Lucia mentioned the Bureau of Services for Blind Persons. She said that this organization would be able to help me with adaptive technology.

Fast forward three months later, after emails, phone calls and visits from the Bureau of Services for Blind Persons, I have my Menovo ThinkPad laptop and the JAWS program. It was a process adjusting to using keystrokes and shortcuts as well as typing without looking at the screen.

I’m not the world’s most adept typist and having Fred as my verbal navigator can be challenging. But I have learned to trust Fred and his vocal skills.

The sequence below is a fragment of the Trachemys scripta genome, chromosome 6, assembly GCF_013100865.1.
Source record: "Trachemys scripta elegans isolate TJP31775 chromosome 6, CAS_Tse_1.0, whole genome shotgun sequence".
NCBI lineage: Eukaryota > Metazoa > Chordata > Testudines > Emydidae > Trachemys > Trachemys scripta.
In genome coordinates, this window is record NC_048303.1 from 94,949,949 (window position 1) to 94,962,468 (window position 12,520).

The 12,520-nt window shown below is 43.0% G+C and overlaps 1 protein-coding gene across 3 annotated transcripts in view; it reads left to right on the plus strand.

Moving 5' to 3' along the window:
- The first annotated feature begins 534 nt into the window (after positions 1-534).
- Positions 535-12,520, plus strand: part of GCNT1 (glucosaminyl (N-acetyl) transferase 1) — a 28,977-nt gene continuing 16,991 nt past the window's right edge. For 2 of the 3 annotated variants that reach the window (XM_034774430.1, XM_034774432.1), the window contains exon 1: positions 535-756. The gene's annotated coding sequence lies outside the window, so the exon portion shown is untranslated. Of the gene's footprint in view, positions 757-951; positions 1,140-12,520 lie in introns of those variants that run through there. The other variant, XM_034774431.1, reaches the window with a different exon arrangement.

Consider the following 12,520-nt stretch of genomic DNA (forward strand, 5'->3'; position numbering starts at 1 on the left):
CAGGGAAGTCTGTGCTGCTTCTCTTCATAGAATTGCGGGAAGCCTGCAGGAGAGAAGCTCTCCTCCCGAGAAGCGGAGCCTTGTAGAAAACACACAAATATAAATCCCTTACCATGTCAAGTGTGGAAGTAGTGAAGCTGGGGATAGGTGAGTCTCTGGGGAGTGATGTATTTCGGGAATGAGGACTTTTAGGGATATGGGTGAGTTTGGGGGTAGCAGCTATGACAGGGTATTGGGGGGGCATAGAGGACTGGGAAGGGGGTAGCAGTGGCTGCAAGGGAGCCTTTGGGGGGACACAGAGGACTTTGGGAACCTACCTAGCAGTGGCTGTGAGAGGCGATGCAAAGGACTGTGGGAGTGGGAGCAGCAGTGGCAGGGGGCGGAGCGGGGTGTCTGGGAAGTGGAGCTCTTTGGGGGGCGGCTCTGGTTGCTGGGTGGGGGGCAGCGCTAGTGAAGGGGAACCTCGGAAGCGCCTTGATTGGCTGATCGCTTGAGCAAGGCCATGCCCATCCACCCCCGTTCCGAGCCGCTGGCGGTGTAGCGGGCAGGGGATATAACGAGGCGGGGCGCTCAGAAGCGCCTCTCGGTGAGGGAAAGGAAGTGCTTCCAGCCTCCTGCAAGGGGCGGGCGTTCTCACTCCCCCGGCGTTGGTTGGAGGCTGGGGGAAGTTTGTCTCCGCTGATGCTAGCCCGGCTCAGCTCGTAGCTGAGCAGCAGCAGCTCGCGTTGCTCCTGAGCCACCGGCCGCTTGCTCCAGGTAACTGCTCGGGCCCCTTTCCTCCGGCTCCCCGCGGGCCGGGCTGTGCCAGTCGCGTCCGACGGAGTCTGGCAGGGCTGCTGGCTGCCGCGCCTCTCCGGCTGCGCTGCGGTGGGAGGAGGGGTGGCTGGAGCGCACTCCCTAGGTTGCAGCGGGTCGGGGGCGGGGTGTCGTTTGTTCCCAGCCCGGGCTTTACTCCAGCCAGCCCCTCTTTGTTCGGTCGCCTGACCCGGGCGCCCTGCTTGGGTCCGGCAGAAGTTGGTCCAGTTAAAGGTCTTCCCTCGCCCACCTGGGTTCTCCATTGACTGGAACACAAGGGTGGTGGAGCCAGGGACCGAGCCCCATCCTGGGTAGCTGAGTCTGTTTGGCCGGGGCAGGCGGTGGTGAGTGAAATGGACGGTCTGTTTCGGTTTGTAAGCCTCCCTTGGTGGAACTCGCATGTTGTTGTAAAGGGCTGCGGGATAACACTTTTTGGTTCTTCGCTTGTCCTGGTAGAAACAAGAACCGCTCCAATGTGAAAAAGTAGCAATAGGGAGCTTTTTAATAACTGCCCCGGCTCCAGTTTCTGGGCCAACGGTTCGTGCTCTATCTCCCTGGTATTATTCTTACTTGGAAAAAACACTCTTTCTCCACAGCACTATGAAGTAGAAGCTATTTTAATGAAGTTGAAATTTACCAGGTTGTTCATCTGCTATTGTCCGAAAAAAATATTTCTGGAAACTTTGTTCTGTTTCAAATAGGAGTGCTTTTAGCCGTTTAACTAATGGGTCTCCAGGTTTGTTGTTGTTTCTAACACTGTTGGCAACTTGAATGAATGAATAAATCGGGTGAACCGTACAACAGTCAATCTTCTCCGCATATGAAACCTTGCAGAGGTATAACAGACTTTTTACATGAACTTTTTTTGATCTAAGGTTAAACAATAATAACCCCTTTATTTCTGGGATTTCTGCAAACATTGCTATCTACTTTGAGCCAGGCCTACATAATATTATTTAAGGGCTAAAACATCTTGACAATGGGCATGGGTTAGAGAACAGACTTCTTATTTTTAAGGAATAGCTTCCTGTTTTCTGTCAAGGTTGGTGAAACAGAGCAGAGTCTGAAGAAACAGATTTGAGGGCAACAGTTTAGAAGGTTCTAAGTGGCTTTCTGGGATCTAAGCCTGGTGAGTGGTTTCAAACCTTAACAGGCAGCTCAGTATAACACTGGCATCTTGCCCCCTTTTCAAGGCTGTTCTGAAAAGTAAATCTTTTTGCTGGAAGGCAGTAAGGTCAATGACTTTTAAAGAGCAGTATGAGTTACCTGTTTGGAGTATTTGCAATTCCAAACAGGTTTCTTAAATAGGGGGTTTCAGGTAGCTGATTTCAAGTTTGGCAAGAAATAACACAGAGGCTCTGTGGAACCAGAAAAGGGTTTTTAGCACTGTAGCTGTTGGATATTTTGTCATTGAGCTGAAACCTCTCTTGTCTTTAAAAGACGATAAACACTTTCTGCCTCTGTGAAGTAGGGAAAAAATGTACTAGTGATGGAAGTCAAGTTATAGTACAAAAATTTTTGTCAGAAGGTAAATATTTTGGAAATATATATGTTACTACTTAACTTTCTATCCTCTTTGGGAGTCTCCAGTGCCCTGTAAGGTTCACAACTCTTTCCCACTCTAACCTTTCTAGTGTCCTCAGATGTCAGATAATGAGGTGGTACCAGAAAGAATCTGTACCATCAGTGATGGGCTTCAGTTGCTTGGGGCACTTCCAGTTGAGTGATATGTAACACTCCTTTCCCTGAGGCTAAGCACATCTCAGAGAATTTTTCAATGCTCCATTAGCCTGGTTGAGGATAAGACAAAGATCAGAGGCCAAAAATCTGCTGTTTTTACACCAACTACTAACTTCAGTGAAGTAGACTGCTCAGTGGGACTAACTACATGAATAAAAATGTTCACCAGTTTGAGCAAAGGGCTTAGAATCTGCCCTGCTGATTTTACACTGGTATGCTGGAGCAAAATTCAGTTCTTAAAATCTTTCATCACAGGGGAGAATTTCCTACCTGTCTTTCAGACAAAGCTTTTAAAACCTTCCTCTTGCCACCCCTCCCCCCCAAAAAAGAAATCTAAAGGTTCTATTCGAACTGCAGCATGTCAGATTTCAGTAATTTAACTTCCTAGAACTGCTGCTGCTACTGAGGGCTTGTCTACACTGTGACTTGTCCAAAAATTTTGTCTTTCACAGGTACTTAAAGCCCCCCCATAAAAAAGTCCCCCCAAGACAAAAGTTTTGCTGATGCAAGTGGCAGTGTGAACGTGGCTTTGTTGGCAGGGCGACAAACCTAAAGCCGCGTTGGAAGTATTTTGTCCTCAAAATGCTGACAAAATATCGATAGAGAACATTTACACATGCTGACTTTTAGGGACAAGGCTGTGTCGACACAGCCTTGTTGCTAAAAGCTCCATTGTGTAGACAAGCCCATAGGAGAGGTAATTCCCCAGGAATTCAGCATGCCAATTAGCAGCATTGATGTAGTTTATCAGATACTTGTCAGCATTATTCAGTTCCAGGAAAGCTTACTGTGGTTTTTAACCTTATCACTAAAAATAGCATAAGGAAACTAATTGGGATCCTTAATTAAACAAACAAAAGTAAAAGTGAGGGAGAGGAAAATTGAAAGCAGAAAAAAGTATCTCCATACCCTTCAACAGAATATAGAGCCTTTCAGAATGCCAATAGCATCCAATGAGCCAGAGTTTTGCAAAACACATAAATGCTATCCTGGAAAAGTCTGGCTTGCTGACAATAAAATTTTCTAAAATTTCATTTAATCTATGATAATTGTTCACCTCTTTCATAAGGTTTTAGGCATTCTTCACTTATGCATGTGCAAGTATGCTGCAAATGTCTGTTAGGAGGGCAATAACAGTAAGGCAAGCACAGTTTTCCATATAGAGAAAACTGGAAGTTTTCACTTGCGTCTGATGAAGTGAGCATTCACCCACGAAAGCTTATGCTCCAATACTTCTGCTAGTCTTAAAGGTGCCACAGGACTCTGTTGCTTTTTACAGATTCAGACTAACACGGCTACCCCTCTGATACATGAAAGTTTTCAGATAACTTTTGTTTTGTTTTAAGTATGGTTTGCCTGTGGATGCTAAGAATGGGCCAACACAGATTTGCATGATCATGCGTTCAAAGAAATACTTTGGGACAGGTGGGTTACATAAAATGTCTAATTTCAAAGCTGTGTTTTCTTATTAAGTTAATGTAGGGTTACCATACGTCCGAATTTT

This weekend I put Fred to the test. Students turned in their first essays of the semester. I sat down on the dining room table, placed the stack of essays beside the laptop, plugged in the earphones and off I went. I got through nearly fifty essays over a few days’ time. But most importantly there was no hardship on my eyes or a hurt back as I hunched over reading. And equally as important I spent time with my family and that is key. What a great way to start a semester: getting my work done in a prompt manner and still having time to spend with my family. A win-win I’d say.  Hooray for technology and thank goodness for Fred.